Unleashing Agrifood Tech Potential Around the Globe: Spotlight on New Zealand

Unleashing Agrifood Tech Potential Around the Globe: Spotlight on New Zealand

Agrifood investments are growing outside the North American hub – particularly in Israel, Europe, and New Zealand, and now with clusters in Latin America and Great Asia. New Zealand is a prime example of an agrifood area with substantial promise.

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With public R&D in agrifood topping NZD$600M annually (or $3B over the last 5 years), the country houses a vibrant collection of technologies sourced from university, public-funded “Crown Research Institutes” (CRIs). It is also home to a blossoming angel and private investor scene. While promising in aggregate, a much greater outcome in agrifood awaits New Zealand if connected capital and international networks join forces with its raw technical and entrepreneurial talent. But how does New Zealand stack up to its international counterparts?

Ways New Zealand Is Similar to Burgeoning International Agrifood Tech Innovation Hubs

There are clear similarities to Israel and fellow pasture and dairy powerhouse Ireland. Common threads include major and committed public R&D, strong agriculture and food industries, “tech aware” farming, rising environmental mandates, and creative culinary sectors. These all help fuel robust ecosystems.

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In fact, Israel’s “startup nation” success is something of a beacon for New Zealand innovation, as evidenced by innovation policies and programs. In Israel, agrifood startups are flourishing and government-funded accelerators dedicated to agrifood innovation are taking root. We expect this startup pool to expand significantly over the next five years. In addition, Ireland is currently benefiting from a national push in food and agriculture – expect quite a few innovations to be on show at the Irish National Ploughing Championships (Europe’s largest agricultural show) this year. Ireland has also created an established tech base – with many of the world’s top tech and pharma companies now calling Ireland and the “silicon docks” home – that will continue to benefit the expansion of its agrifood ecosystem.

In New Zealand’s case, the country has seen a major uptick in angel and venture-backed deals in the last three years, with world-class companies like RocketLab emerging. The recent announcement by the government of a NZD$300M fund to support venture activity in key sectors like agrifood promises greater support for local startups. On our end, we have funded New Zealand tech in companies like BioLumic, CropX, Invert Robotics, and ZeaKal, supported by investors from around the globe such as Innovation Endeavors, Middleland, Rabo, Radicle Growth, Yamaha, and more recently Canopy Rivers, as part of our delegations to the region.

However, while this all paints a promising picture even with the caveat of significant culture and capability challenges to overcome, simply replicating programs from successful countries like Israel and Ireland won’t deliver the outcomes desired by all in the sector. First, we need to recognize the New Zealand-specific barriers and ways to overcome those constraints.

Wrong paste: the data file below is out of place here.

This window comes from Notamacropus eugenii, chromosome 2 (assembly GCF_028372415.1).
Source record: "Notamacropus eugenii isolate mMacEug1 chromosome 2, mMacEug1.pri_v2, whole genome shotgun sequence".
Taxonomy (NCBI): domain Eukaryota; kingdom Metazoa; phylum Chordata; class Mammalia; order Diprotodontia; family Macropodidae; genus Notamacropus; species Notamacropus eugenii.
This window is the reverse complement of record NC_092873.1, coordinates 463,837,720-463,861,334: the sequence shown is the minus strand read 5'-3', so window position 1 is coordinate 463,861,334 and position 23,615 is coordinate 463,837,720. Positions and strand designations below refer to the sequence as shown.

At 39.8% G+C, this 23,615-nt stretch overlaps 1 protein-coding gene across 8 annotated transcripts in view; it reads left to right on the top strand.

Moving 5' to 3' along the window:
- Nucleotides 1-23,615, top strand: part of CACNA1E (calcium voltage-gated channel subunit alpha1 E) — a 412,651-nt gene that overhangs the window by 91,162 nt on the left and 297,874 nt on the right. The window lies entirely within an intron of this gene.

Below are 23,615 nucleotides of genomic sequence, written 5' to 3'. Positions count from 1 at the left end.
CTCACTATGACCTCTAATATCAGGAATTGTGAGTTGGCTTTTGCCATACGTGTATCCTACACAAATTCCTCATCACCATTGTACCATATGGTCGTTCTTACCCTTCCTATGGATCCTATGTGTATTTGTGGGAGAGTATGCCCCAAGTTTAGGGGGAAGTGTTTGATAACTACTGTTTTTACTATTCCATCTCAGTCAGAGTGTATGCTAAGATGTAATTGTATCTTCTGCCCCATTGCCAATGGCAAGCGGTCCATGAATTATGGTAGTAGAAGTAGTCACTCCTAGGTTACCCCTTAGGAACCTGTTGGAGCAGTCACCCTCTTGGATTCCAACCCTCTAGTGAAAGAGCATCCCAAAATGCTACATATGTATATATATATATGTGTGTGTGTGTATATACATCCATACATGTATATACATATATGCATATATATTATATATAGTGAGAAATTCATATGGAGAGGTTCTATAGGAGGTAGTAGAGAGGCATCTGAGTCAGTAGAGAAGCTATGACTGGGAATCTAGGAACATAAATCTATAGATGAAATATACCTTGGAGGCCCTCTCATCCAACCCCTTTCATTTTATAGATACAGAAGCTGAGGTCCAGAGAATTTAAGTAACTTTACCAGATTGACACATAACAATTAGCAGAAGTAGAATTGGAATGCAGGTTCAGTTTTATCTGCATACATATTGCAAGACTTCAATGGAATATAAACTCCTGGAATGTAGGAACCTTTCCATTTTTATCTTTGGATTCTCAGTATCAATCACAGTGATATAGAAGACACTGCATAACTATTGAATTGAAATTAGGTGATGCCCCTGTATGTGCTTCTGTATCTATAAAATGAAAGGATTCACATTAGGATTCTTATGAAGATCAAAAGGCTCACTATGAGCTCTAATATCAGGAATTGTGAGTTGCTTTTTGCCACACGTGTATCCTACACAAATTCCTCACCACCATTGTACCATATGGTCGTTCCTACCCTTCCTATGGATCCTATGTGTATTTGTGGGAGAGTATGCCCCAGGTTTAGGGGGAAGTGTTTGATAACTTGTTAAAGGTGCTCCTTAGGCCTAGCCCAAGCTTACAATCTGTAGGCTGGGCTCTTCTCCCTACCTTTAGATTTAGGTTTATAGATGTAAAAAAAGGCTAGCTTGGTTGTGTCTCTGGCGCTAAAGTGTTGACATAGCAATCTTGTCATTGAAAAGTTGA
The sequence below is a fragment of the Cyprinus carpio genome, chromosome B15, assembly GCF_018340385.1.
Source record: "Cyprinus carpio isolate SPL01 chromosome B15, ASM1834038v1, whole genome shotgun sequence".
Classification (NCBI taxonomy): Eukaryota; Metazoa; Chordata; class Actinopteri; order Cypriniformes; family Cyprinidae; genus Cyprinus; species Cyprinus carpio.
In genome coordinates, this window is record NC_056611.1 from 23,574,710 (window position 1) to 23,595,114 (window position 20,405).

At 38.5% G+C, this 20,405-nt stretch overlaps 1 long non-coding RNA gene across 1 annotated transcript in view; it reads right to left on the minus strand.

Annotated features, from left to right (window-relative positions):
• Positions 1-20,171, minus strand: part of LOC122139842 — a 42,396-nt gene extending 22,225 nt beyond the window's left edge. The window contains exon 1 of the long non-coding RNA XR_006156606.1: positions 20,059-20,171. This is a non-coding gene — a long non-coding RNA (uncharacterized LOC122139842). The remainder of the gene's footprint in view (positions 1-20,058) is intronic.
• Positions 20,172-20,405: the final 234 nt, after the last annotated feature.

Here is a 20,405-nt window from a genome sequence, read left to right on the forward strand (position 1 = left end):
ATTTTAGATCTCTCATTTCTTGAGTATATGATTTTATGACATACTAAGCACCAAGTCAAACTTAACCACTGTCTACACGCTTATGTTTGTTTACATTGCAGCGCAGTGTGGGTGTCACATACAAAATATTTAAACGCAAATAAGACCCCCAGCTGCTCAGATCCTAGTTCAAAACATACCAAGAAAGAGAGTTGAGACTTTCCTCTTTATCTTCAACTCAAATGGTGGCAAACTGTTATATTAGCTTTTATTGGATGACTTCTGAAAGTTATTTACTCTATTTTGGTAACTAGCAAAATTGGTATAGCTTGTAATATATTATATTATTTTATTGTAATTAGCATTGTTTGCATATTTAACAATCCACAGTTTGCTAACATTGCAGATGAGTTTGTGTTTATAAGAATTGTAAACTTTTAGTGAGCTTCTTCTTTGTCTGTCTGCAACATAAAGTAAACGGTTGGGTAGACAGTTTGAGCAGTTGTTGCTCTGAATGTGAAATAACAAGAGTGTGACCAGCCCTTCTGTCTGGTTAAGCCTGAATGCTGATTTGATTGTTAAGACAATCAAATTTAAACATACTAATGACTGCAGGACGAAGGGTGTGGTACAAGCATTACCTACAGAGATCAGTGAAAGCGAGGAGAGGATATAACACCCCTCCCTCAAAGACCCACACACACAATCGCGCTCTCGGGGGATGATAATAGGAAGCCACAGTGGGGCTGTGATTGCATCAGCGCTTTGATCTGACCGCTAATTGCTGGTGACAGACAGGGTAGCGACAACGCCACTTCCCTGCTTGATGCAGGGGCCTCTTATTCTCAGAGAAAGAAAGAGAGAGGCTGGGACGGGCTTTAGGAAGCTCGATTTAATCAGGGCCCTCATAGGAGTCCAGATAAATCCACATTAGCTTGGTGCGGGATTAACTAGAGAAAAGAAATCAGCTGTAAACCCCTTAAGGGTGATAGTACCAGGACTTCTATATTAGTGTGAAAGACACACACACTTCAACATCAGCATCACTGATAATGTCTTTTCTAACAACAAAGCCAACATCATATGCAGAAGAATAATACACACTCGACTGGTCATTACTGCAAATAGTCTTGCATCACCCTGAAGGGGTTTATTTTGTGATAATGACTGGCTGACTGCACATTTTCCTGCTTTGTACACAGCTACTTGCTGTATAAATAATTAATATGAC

How the New Zealand Agrifood Tech Ecosystem Can Evolve

Startup ambition needs to be truly global in outlook, which has not been a hallmark of agrifood startups in New Zealand. Some may claim this challenge is a function of under-capitalized, bootstrap founders struggling to survive the valley of death. This is a fair point, but connected capital can help drive that global perspective if the ambition matches the actual opportunity. After all, this is a sector that has captured more than $20B in VC over the last five years – a funding boom that New Zealand agrifood has largely missed.

Another example is the lack of New Zealand startups based from the CRIs and universities that capture the bulk of public R&D investment. To be fair, there has been no mandate to create spinout companies, and there is immense work being done for the industry. However, this is a missed opportunity to date. New Zealand CRIs and their high levels of tech smarts should venture out and partner with the startup world. It is time to expose science and tech transfer to a wider set of global capital and opportunities … and better connect local New Zealand entrepreneurs and angel investors in the process. Identifying R&D spend areas to determine where latent opportunity for commercialization sits and comparing it to where private investment in VC has been flowing should provide a sound picture of the potential for the New Zealand market.

And while New Zealand is a country remote from much of the world, it produces an amazing $40B+ of food and fiber exports annually – making enough food to feed more than 40 million people each year. This has been driven by more than a century of endeavor, and, dare I say it, innovation. It has also come at a cost that is bringing increasing scrutiny on nutrient and environmental practices as a large livestock producer. This creates a potential environmental threat that innovation and changing consumer trends underpin.

The New Zealand Agrifood Tech Opportunity

The next century is not about simply growing more, or even better quality, food. It is about harnessing technologies that can feed the world affordably, with greater choice and nutrition, and sustainably for future generations. As tech investing in agrifood attracts rising global attention, expanding the network of educated and aware venture capital partners for regions like New Zealand is critical. Connected capital will be at the center of this movement to new innovation, and New Zealand has to move faster if it wants to win its place in the future of food.

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